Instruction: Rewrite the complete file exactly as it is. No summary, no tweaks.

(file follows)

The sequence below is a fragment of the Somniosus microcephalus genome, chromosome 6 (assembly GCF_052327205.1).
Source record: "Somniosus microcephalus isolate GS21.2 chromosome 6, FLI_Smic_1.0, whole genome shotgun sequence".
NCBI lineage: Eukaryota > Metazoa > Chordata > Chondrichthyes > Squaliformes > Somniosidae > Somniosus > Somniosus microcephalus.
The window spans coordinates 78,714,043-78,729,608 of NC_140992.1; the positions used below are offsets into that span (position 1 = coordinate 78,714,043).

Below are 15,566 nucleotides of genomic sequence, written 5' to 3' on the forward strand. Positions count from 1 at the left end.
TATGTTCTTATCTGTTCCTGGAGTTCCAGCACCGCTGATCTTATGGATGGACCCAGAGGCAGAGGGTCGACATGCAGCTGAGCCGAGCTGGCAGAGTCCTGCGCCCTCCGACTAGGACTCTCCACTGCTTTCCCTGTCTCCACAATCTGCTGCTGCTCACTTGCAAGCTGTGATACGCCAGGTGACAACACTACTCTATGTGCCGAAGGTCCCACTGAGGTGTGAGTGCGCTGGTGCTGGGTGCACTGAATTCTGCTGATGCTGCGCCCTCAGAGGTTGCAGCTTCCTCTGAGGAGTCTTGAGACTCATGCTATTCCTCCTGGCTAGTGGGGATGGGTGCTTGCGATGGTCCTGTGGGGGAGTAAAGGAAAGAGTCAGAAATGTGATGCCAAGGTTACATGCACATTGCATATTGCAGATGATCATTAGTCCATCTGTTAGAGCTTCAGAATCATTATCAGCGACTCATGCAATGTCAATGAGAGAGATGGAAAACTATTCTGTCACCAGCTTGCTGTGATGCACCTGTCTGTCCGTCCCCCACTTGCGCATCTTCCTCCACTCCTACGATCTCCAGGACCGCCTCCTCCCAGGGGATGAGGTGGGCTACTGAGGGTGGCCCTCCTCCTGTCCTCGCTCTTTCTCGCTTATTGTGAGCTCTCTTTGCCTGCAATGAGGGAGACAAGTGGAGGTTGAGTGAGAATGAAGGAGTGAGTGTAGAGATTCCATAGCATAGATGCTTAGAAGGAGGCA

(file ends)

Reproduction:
The sequence below is a fragment of the Somniosus microcephalus genome, chromosome 6 (assembly GCF_052327205.1).
Source record: "Somniosus microcephalus isolate GS21.2 chromosome 6, FLI_Smic_1.0, whole genome shotgun sequence".
NCBI lineage: Eukaryota > Metazoa > Chordata > Chondrichthyes > Squaliformes > Somniosidae > Somniosus > Somniosus microcephalus.
The window spans coordinates 78,714,043-78,729,608 of NC_140992.1; the positions used below are offsets into that span (position 1 = coordinate 78,714,043).

Below are 15,566 nucleotides of genomic sequence, written 5' to 3' on the forward strand. Positions count from 1 at the left end.
TATGTTCTTATCTGTTCCTGGAGTTCCAGCACCGCTGATCTTATGGATGGACCCAGAGGCAGAGGGTCGACATGCAGCTGAGCCGAGCTGGCAGAGTCCTGCGCCCTCCGACTAGGACTCTCCACTGCTTTCCCTGTCTCCACAATCTGCTGCTGCTCACTTGCAAGCTGTGATACGCCAGGTGACAACACTACTCTATGTGCCGAAGGTCCCACTGAGGTGTGAGTGCGCTGGTGCTGGGTGCACTGAATTCTGCTGATGCTGCGCCCTCAGAGGTTGCAGCTTCCTCTGAGGAGTCTTGAGACTCATGCTATTCCTCCTGGCTAGTGGGGATGGGTGCTTGCGATGGTCCTGTGGGGGAGTAAAGGAAAGAGTCAGAAATGTGATGCCAAGGTTACATGCACATTGCATATTGCAGATGATCATTAGTCCATCTGTTAGAGCTTCAGAATCATTATCAGCGACTCATGCAATGTCAATGAGAGAGATGGAAAACTATTCTGTCACCAGCTTGCTGTGATGCACCTGTCTGTCCGTCCCCCACTTGCGCATCTTCCTCCACTCCTACGATCTCCAGGACCGCCTCCTCCCAGGGGATGAGGTGGGCTACTGAGGGTGGCCCTCCTCCTGTCCTCGCTCTTTCTCGCTTATTGTGAGCTCTCTTTGCCTGCAATGAGGGAGACAAGTGGAGGTTGAGTGAGAATGAAGGAGTGAGTGTAGAGATTCCATAGCATAGATGCTTAGAAGGAGGCA